Please take your Bibles in hand, if you would, and turn with me to Paul’s letter to the Colossians, chapter 1; Colossians chapter 1. Page 983 if you’re using one of our church Bibles. We are thinking about the words of verses 9 through 12. We’re going to come back next time and look at 12 through 14, which are really part of the same fabric of thought with the prayer we find in these verses, but they deserve some attention of their own, so we’ll come back next week, God willing, and consider them separately. But verses 9 through 12 provide for us the prayer of the apostle Paul. And we’re going to think about it under three headings. The request that Paul makes in verse 9 – that we would be filled with the knowledge of God’s will. The result that Paul seeks in verse 10 – that we would walk in a manner worthy of the Lord, fully pleasing to Him. And the resources we need to do all of that in verses 10 through 12. So the request, the result, and the resources.
Before we look at the prayer together, I think it’s important for us to stop and pray first of all and ask for God’s help. So let’s pray.
O Lord, we turn now to You asking that You would take up Your Word and work by it in our hearts, not only to instruct our minds but also to incline our wills to new obedience, to inflame our affections, to love the truth and hate our sin. Grant to us the grace of faith to believe and to cling to Christ as He speaks to us in His holy Word. For we ask it now in His name, amen.
Colossians 1 at the ninth verse. This is the Word of Almighty God:
“And so, from the day we heard, we have not ceased to pray for you, asking that you may be filled with the knowledge of his will in all spiritual wisdom and understanding, so as to walk in a manner worthy of the Lord, fully pleasing to him: bearing fruit in every good work and increasing in the knowledge of God; being strengthened with all power, according to his glorious might, for all endurance and patience with joy; giving thanks to the Father, who has qualified you to share in the inheritance of the saints in light.”
Amen, and we thank God that He has spoken to us in His holy Word.
I picture myself almost as though we were walking past Paul's room and his door is slightly ajar and you can hear him on his knees pleading for the Colossians in chapter 1 verses 9 through 12. We're eavesdropping on the apostle Paul at prayer. And we get a real sense, don't we, of the heart of this man for these Christians whom he has never met personally. Here are his priorities. These are the things that burden him as he thinks about them. I suppose if you were to eavesdrop on my prayers you might see some very different priorities. I would be, I think, ashamed for you to hear the worldliness and the self-centeredness of the priorities that so often burden my heart. But not so with Paul. His priorities listed in this prayer, as I hope we'll see, if we will take them in and make them our own, will not only change our prayer lives but will change our Christian lives in a thoroughgoing way.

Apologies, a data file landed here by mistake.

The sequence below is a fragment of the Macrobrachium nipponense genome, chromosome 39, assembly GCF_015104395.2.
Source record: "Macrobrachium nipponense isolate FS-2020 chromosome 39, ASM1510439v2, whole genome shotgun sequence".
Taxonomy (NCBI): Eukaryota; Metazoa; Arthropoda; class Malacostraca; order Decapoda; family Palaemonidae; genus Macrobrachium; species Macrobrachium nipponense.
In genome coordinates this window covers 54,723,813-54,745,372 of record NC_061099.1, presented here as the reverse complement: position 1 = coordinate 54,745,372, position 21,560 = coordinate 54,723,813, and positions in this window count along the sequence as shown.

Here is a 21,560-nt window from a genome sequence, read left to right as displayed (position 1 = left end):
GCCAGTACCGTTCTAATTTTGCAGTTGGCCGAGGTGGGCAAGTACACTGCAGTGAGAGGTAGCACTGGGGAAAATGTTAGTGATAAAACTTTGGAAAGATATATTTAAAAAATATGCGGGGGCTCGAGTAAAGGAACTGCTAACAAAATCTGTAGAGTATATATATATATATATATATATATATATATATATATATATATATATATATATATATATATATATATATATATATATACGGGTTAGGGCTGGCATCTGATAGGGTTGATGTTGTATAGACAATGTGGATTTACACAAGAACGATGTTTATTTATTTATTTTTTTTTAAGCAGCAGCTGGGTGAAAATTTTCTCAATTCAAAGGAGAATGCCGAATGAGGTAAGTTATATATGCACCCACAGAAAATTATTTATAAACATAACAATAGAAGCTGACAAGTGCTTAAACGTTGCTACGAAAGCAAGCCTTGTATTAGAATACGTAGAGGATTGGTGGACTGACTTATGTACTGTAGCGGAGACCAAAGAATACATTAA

And you’ll begin to see the burden of Paul’s prayer and the character of his priorities if you look with me at verse 9. The request that Paul makes, first of all. The request that he makes, first of all. He asks, notice, that they “may be filled with the knowledge of God’s will in all spiritual wisdom and understanding.” Now you may remember from previous weeks as we’ve looked at the teaching of Colossians, we saw that one of the buzzwords that the false teachers at Colossae were using as their heresy began to penetrate the Colossian church was the word “fullness.” That’s what they were offering. “If you’ll just follow our rituals and engage in our mysticism and in our asceticism and self-denial, if you’ll listen to our teaching you’ll discover the secret path to real spiritual fullness.”
And Paul here, and we’re going to see him do this over and again in Colossians, Paul is using their buzzword, “fullness,” very purposely. He wants the Colossians to know that he too desires fullness for them, but not the esoteric, mysterious fullness that the false teachers were offering. Rather, he wants them to be “filled with the knowledge of the will of God;” filled with the knowledge of God’s will. This isn’t a secret. This isn’t to be found by some mysterious ritual. This isn’t a second blessing into which they may be introduced. No, this is the knowledge of the will of God. He wants them to know God – what He’s like and what He wants for them. And notice how he characterizes this knowledge of God. He says, verse 9 again, he wants them to be filled with the knowledge of God “in all spiritual wisdom and understanding.” Another way to render that would be the knowledge of the will of God “that consists in spiritual wisdom and understanding.” That is to say that the kind of knowledge he’s talking about is knowledge that is wise and understanding.